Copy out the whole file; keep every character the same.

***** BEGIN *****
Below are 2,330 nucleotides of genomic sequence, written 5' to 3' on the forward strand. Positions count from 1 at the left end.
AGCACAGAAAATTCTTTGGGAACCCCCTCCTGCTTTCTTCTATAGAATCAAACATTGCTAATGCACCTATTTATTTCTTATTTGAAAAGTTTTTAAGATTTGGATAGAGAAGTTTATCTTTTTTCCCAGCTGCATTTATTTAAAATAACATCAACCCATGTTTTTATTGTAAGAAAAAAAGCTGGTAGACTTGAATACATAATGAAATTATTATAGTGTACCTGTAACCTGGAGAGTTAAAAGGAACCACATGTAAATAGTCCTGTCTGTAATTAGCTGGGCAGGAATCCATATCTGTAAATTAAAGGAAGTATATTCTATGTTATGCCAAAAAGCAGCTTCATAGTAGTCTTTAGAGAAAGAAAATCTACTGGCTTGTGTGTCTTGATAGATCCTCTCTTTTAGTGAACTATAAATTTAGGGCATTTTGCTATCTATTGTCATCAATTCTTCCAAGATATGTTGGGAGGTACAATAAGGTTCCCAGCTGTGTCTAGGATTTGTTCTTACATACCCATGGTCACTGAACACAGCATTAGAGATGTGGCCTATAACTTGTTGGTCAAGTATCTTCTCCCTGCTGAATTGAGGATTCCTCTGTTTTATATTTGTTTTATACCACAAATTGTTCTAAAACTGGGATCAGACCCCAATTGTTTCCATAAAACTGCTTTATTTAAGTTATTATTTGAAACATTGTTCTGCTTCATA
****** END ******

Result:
Below are 2,330 nucleotides of genomic sequence, written 5' to 3' on the forward strand. Positions count from 1 at the left end.
AGCACAGAAAATTCTTTGGGAACCCCCTCCTGCTTTCTTCTATAGAATCAAACATTGCTAATGCACCTATTTATTTCTTATTTGAAAAGTTTTTAAGATTTGGATAGAGAAGTTTATCTTTTTTCCCAGCTGCATTTATTTAAAATAACATCAACCCATGTTTTTATTGTAAGAAAAAAAGCTGGTAGACTTGAATACATAATGAAATTATTATAGTGTACCTGTAACCTGGAGAGTTAAAAGGAACCACATGTAAATAGTCCTGTCTGTAATTAGCTGGGCAGGAATCCATATCTGTAAATTAAAGGAAGTATATTCTATGTTATGCCAAAAAGCAGCTTCATAGTAGTCTTTAGAGAAAGAAAATCTACTGGCTTGTGTGTCTTGATAGATCCTCTCTTTTAGTGAACTATAAATTTAGGGCATTTTGCTATCTATTGTCATCAATTCTTCCAAGATATGTTGGGAGGTACAATAAGGTTCCCAGCTGTGTCTAGGATTTGTTCTTACATACCCATGGTCACTGAACACAGCATTAGAGATGTGGCCTATAACTTGTTGGTCAAGTATCTTCTCCCTGCTGAATTGAGGATTCCTCTGTTTTATATTTGTTTTATACCACAAATTGTTCTAAAACTGGGATCAGACCCCAATTGTTTCCATAAAACTGCTTTATTTAAGTTATTATTTGAAACATTGTTCTGCTTCATA